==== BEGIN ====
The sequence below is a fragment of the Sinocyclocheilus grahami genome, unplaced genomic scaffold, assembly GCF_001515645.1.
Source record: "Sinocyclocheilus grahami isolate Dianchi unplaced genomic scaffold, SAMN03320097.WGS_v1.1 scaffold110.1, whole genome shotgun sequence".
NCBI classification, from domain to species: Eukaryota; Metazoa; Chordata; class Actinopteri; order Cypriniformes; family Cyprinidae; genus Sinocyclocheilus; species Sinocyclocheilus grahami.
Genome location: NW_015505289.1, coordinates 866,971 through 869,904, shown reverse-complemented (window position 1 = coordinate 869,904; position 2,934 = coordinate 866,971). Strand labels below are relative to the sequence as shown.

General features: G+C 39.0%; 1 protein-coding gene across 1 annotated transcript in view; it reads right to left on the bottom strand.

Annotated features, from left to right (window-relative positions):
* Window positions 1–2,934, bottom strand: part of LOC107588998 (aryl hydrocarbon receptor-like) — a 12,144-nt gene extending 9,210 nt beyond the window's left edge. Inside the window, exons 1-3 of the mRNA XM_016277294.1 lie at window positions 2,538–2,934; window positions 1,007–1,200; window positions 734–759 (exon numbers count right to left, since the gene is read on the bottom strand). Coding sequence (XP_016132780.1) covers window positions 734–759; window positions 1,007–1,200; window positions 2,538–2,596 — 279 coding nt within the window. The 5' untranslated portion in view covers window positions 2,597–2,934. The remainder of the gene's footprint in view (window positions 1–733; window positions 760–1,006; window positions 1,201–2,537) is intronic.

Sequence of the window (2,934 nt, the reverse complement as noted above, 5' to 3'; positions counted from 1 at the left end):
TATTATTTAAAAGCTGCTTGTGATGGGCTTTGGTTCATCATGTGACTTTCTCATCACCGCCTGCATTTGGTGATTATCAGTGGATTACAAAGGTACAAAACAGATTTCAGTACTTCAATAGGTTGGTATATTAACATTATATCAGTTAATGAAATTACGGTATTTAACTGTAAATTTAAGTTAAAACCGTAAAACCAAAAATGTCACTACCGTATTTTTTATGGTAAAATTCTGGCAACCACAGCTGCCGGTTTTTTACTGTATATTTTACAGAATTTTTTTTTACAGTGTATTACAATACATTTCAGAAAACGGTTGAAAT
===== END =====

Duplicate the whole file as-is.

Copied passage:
The sequence below is a fragment of the Sinocyclocheilus grahami genome, unplaced genomic scaffold, assembly GCF_001515645.1.
Source record: "Sinocyclocheilus grahami isolate Dianchi unplaced genomic scaffold, SAMN03320097.WGS_v1.1 scaffold110.1, whole genome shotgun sequence".
NCBI classification, from domain to species: Eukaryota; Metazoa; Chordata; class Actinopteri; order Cypriniformes; family Cyprinidae; genus Sinocyclocheilus; species Sinocyclocheilus grahami.
Genome location: NW_015505289.1, coordinates 866,971 through 869,904, shown reverse-complemented (window position 1 = coordinate 869,904; position 2,934 = coordinate 866,971). Strand labels below are relative to the sequence as shown.

General features: G+C 39.0%; 1 protein-coding gene across 1 annotated transcript in view; it reads right to left on the bottom strand.

Annotated features, from left to right (window-relative positions):
* Window positions 1–2,934, bottom strand: part of LOC107588998 (aryl hydrocarbon receptor-like) — a 12,144-nt gene extending 9,210 nt beyond the window's left edge. Inside the window, exons 1-3 of the mRNA XM_016277294.1 lie at window positions 2,538–2,934; window positions 1,007–1,200; window positions 734–759 (exon numbers count right to left, since the gene is read on the bottom strand). Coding sequence (XP_016132780.1) covers window positions 734–759; window positions 1,007–1,200; window positions 2,538–2,596 — 279 coding nt within the window. The 5' untranslated portion in view covers window positions 2,597–2,934. The remainder of the gene's footprint in view (window positions 1–733; window positions 760–1,006; window positions 1,201–2,537) is intronic.

Sequence of the window (2,934 nt, the reverse complement as noted above, 5' to 3'; positions counted from 1 at the left end):
TATTATTTAAAAGCTGCTTGTGATGGGCTTTGGTTCATCATGTGACTTTCTCATCACCGCCTGCATTTGGTGATTATCAGTGGATTACAAAGGTACAAAACAGATTTCAGTACTTCAATAGGTTGGTATATTAACATTATATCAGTTAATGAAATTACGGTATTTAACTGTAAATTTAAGTTAAAACCGTAAAACCAAAAATGTCACTACCGTATTTTTTATGGTAAAATTCTGGCAACCACAGCTGCCGGTTTTTTACTGTATATTTTACAGAATTTTTTTTTACAGTGTATTACAATACATTTCAGAAAACGGTTGAAAT